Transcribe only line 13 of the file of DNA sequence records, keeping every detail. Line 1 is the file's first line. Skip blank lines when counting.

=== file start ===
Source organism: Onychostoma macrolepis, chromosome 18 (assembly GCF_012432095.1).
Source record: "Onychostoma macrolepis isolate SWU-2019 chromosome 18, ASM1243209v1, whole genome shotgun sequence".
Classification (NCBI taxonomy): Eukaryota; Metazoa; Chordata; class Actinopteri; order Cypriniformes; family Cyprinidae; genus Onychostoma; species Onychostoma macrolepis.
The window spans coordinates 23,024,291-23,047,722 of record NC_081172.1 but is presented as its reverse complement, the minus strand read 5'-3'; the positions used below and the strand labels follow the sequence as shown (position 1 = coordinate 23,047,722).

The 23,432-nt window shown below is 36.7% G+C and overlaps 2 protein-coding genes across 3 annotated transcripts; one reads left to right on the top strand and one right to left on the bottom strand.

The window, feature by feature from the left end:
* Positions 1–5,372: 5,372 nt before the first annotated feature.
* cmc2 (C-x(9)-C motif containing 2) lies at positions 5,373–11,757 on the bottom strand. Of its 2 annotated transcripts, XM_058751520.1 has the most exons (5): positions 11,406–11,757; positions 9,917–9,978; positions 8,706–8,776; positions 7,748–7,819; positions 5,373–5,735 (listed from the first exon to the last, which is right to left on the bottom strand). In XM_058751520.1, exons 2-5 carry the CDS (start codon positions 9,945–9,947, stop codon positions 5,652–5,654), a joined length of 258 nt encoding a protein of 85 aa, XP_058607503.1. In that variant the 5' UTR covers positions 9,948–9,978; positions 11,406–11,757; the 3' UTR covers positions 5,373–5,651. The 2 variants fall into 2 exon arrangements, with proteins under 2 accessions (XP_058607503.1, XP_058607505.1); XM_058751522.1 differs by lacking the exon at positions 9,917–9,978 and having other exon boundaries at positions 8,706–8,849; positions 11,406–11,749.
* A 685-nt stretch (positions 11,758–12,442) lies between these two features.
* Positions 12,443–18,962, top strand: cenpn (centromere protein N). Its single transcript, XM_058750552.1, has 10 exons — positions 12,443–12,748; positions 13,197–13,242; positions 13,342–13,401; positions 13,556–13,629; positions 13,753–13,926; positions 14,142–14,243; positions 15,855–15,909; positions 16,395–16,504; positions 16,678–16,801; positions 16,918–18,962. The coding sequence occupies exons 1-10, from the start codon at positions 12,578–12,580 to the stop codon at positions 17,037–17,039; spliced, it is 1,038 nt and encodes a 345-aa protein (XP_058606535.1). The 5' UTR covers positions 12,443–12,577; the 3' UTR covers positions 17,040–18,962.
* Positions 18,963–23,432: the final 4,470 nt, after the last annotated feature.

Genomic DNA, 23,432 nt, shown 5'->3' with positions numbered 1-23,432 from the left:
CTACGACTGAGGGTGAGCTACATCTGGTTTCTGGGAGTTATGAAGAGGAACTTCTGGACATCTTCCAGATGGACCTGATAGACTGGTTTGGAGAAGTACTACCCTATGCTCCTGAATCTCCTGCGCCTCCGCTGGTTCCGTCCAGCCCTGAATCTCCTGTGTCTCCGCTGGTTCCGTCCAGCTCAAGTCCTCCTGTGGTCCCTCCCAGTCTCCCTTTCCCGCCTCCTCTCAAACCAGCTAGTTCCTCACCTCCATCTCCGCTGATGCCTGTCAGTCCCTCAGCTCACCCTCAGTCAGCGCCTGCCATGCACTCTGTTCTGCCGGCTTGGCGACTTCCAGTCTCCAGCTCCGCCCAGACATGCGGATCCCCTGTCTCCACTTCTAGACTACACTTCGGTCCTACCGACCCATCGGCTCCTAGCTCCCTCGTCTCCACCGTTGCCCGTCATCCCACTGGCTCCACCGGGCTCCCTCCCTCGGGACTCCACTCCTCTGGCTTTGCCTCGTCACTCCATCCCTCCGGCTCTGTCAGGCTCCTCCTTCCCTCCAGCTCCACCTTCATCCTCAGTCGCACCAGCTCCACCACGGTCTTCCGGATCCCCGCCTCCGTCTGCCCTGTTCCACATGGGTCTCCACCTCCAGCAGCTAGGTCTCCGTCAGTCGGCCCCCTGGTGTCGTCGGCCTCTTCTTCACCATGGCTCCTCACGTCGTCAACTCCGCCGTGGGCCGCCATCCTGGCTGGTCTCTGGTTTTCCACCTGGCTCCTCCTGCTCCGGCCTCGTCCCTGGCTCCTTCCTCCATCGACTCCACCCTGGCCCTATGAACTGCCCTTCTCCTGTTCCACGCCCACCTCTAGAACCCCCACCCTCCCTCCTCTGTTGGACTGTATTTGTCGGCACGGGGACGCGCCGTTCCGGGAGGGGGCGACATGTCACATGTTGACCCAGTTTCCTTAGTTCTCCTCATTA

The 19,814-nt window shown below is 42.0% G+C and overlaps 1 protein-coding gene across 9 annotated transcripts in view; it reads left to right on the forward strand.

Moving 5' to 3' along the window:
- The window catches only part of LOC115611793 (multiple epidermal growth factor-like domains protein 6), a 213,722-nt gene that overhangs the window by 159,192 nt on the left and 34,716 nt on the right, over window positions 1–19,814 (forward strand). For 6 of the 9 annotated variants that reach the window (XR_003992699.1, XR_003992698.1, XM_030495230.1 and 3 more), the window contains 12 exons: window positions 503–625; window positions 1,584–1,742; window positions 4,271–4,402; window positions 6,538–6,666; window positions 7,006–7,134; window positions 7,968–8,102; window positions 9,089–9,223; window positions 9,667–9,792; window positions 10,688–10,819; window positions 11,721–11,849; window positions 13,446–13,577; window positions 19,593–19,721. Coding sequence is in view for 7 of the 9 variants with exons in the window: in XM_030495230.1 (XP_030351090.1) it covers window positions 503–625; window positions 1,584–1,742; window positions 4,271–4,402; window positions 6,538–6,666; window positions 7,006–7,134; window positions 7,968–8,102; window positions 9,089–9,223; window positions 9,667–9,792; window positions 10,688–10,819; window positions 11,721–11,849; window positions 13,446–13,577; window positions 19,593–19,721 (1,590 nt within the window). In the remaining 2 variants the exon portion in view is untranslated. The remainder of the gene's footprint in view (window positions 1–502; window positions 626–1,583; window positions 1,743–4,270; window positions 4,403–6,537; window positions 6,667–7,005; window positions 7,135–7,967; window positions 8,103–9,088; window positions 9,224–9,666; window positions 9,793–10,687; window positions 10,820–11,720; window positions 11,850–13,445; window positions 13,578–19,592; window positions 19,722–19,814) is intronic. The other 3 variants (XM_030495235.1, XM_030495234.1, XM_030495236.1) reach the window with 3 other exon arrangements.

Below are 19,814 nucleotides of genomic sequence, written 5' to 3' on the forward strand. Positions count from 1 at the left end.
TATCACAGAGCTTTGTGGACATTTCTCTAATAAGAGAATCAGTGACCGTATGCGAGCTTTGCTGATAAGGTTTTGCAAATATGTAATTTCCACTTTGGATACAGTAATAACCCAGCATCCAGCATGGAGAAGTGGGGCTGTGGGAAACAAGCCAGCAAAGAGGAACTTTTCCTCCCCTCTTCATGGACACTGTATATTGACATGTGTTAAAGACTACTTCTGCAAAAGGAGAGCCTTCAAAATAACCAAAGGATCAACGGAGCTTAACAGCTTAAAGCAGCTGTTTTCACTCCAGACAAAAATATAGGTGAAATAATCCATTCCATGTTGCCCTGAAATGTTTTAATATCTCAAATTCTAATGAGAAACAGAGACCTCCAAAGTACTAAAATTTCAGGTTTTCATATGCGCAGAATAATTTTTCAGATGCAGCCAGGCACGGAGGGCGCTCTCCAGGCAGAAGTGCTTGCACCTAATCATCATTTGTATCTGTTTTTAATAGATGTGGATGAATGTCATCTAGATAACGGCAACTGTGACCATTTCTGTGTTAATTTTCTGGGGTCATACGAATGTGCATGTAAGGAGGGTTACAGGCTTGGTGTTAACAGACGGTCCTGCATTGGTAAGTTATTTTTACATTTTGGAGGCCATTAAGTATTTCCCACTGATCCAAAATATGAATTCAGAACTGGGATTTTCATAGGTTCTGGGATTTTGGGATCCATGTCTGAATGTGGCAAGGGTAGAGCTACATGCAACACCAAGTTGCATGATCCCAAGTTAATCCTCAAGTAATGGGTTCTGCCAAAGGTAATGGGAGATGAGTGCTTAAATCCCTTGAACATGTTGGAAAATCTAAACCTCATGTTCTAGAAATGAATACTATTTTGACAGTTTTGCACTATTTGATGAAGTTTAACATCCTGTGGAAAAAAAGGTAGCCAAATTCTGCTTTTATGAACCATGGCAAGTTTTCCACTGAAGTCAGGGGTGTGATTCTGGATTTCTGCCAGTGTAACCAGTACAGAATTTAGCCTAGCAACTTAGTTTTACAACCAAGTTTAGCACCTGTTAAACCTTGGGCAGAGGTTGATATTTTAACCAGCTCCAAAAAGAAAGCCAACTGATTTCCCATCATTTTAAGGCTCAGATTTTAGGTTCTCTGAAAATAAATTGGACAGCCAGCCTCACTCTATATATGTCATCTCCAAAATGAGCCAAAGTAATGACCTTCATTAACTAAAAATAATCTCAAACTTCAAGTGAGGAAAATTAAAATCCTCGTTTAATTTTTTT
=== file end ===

CTACGACTGAGGGTGAGCTACATCTGGTTTCTGGGAGTTATGAAGAGGAACTTCTGGACATCTTCCAGATGGACCTGATAGACTGGTTTGGAGAAGTACTACCCTATGCTCCTGAATCTCCTGCGCCTCCGCTGGTTCCGTCCAGCCCTGAATCTCCTGTGTCTCCGCTGGTTCCGTCCAGCTCAAGTCCTCCTGTGGTCCCTCCCAGTCTCCCTTTCCCGCCTCCTCTCAAACCAGCTAGTTCCTCACCTCCATCTCCGCTGATGCCTGTCAGTCCCTCAGCTCACCCTCAGTCAGCGCCTGCCATGCACTCTGTTCTGCCGGCTTGGCGACTTCCAGTCTCCAGCTCCGCCCAGACATGCGGATCCCCTGTCTCCACTTCTAGACTACACTTCGGTCCTACCGACCCATCGGCTCCTAGCTCCCTCGTCTCCACCGTTGCCCGTCATCCCACTGGCTCCACCGGGCTCCCTCCCTCGGGACTCCACTCCTCTGGCTTTGCCTCGTCACTCCATCCCTCCGGCTCTGTCAGGCTCCTCCTTCCCTCCAGCTCCACCTTCATCCTCAGTCGCACCAGCTCCACCACGGTCTTCCGGATCCCCGCCTCCGTCTGCCCTGTTCCACATGGGTCTCCACCTCCAGCAGCTAGGTCTCCGTCAGTCGGCCCCCTGGTGTCGTCGGCCTCTTCTTCACCATGGCTCCTCACGTCGTCAACTCCGCCGTGGGCCGCCATCCTGGCTGGTCTCTGGTTTTCCACCTGGCTCCTCCTGCTCCGGCCTCGTCCCTGGCTCCTTCCTCCATCGACTCCACCCTGGCCCTATGAACTGCCCTTCTCCTGTTCCACGCCCACCTCTAGAACCCCCACCCTCCCTCCTCTGTTGGACTGTATTTGTCGGCACGGGGACGCGCCGTTCCGGGAGGGGGCGACATGTCACATGTTGACCCAGTTTCCTTAGTTCTCCTCATTA